An elaborate desktop setup that can transition to portable demands a capable desktop dock. Kensington’s LD4650P is one such dock, with some impressive locking features thrown in. But its bells and whistles fail to justify the sky-high price for most.
Using the LD4650P with its single USB-C connection gives your Windows laptop access to two DisplayPort screens, four USB 3.0 ports, Ethernet data, and a standard headphone jack. It all works as advertised, with the added benefit of locking down your laptop to a heavy base. You can then lock the base to a desk or table with the included chain. But at $250, you need to use every single feature—and be okay with some major ergonomic and functional drawbacks—to consider this dock.
Lock It Down
The LD4650P is odd-looking, with a heavy metal base that slips up underneath the hinge of a laptop. Two “wings” on either side clamp down on the hinge, to lock the dock in place. How do you release the wings from the laptop when you’re done working? The LED on the right side gives you a clue. When you pass the included “key” (a plastic fob with what I assume is an RFID chip inside) over the right side, it releases the wings. The green LED flashes to blue, and both sides click outward thanks to a small internal motor.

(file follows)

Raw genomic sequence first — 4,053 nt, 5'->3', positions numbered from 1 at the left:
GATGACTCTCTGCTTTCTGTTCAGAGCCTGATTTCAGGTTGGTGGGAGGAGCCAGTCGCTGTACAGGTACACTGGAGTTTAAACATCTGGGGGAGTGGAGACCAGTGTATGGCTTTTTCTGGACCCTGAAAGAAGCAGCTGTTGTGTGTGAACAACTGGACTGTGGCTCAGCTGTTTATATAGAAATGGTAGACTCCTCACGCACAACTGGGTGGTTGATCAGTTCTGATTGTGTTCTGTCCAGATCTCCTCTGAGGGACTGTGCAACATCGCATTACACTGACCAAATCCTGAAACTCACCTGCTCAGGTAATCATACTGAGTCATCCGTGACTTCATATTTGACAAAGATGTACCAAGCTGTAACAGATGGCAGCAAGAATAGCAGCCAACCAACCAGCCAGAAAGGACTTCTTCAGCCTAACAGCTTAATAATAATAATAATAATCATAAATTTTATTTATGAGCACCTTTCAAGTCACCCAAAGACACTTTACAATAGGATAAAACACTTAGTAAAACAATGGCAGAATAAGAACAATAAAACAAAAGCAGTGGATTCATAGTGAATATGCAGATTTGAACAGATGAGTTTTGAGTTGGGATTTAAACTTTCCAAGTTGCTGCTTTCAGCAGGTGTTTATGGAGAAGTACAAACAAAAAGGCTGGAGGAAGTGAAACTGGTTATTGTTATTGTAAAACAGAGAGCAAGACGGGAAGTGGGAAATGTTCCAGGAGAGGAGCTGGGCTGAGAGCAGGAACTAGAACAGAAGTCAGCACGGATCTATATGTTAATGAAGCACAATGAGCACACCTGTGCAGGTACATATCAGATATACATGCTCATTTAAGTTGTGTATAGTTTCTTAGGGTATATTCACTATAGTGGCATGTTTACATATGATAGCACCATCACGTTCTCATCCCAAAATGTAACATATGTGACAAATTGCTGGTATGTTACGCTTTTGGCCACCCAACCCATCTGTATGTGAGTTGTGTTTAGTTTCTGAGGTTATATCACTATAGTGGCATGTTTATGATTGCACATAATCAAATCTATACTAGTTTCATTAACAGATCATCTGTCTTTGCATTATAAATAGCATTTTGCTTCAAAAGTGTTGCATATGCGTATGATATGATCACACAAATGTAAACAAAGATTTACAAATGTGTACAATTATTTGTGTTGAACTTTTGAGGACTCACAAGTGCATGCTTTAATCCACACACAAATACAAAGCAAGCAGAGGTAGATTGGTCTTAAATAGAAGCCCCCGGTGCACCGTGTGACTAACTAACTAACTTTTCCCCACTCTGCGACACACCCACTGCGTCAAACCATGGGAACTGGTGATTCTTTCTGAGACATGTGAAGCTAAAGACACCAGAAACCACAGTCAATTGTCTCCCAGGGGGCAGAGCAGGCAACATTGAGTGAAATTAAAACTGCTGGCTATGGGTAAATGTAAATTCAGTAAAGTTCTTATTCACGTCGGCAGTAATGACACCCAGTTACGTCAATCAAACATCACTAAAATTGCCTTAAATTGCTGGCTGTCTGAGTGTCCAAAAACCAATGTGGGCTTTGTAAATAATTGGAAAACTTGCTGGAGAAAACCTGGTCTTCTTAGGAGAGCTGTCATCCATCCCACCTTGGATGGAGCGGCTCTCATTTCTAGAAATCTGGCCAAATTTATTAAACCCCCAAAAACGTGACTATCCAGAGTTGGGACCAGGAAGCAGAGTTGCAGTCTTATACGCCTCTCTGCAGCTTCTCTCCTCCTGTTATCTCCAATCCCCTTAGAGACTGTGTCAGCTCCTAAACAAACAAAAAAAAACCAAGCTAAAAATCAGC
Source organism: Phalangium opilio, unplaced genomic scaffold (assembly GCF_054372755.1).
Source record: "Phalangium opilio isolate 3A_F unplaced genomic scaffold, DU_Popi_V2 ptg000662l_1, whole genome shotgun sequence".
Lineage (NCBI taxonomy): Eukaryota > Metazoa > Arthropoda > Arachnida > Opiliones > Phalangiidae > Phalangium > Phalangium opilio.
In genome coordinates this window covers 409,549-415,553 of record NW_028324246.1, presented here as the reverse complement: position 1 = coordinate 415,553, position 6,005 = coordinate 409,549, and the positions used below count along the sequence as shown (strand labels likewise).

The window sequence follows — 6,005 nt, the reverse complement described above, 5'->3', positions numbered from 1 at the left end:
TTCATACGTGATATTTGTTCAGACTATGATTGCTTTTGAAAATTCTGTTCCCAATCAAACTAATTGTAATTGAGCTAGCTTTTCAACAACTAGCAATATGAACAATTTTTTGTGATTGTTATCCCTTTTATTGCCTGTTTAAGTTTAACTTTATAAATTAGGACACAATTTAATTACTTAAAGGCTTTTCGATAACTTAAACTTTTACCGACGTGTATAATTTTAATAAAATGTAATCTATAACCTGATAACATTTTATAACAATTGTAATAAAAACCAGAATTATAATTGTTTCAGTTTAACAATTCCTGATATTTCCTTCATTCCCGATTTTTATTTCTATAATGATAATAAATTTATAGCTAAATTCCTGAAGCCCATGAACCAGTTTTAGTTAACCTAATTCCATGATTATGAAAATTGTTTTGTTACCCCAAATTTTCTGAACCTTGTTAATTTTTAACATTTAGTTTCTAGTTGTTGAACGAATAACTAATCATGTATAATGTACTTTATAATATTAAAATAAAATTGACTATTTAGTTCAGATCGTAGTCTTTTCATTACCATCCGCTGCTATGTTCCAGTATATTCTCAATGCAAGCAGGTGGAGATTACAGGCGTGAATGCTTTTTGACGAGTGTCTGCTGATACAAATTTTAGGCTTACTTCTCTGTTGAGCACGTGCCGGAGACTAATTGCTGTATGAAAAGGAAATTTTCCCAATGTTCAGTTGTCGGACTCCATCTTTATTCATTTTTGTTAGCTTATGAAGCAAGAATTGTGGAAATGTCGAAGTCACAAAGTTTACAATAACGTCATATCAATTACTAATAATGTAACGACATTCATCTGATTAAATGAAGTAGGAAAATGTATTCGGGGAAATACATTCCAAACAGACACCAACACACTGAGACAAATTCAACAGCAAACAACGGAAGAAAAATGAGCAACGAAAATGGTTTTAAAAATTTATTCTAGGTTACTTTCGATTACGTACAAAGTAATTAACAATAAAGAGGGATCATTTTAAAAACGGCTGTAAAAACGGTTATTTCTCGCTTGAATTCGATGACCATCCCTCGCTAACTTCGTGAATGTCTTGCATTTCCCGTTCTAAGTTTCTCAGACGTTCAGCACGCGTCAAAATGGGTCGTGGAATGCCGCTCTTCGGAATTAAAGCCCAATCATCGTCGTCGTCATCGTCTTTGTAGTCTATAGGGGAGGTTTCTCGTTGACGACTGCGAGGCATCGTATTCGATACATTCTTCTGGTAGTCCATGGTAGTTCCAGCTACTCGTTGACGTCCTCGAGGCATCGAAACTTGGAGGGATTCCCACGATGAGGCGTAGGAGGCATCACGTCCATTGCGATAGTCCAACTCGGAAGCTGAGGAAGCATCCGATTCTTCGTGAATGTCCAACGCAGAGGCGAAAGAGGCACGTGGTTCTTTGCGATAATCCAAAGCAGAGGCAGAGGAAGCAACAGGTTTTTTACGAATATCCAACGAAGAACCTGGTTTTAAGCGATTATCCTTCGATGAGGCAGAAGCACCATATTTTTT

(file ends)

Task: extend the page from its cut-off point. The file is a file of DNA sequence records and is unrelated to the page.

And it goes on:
It’s remarkably secure with the wings in place, and the dock secured with a Kensington laptop lock. But there are some serious drawbacks to this design. Most obviously, it doesn’t work with anything like a tablet. It’s impossible to secure a Surface Pro or my HP Chromebook X2 in this dock. That doesn’t mean the electronic components cease to function. But anything other than a standard laptop—and even then, a fairly thin one, with no protruding battery—won’t be able to use this security feature.
The dock’s locking mechanism also won’t work if the power supply isn’t in place, which isn’t an issue for a conventional lock. That’s probably not a problem for most people. After all, why have a USB-C dock if you’re not going to keep it working? It does, however, make this gadget unsuitable for more extensive deployments that aren’t using its full capacities at every engagement.
Based on your particular scenario, the unique RFID key might be an advantage or a disadvantage over the more general Kensington lock key.
Using the Dock
Using the dock was a more pleasant, flexible experience. The placement allows you to easily connect up to two monitors (plus the laptop’s screen), as well as any USB-based accessories you might want. I was disappointed to find only two video-out options, and no choices for the much more common HDMI, with resolution limited to 1920 x 1200 maximum. The dock could handle my 2560 x 1440 main monitor, but only when a secondary screen wasn’t connected at the same time.
I was also disappointed the dock only supports USB-A connections, even though they’re high-speed 3.1 spec. This meant I couldn’t plug in any of my USB-C devices directly to the dock—I had to use a secondary port on the laptop.
The USB-C PD connection on the dock works flawlessly and carries video and data without any major issues or errors. (It didn’t work on my HP Chromebook, but that’s not the only problem I’ve had with that machine—it performed exactly as expected on Windows.)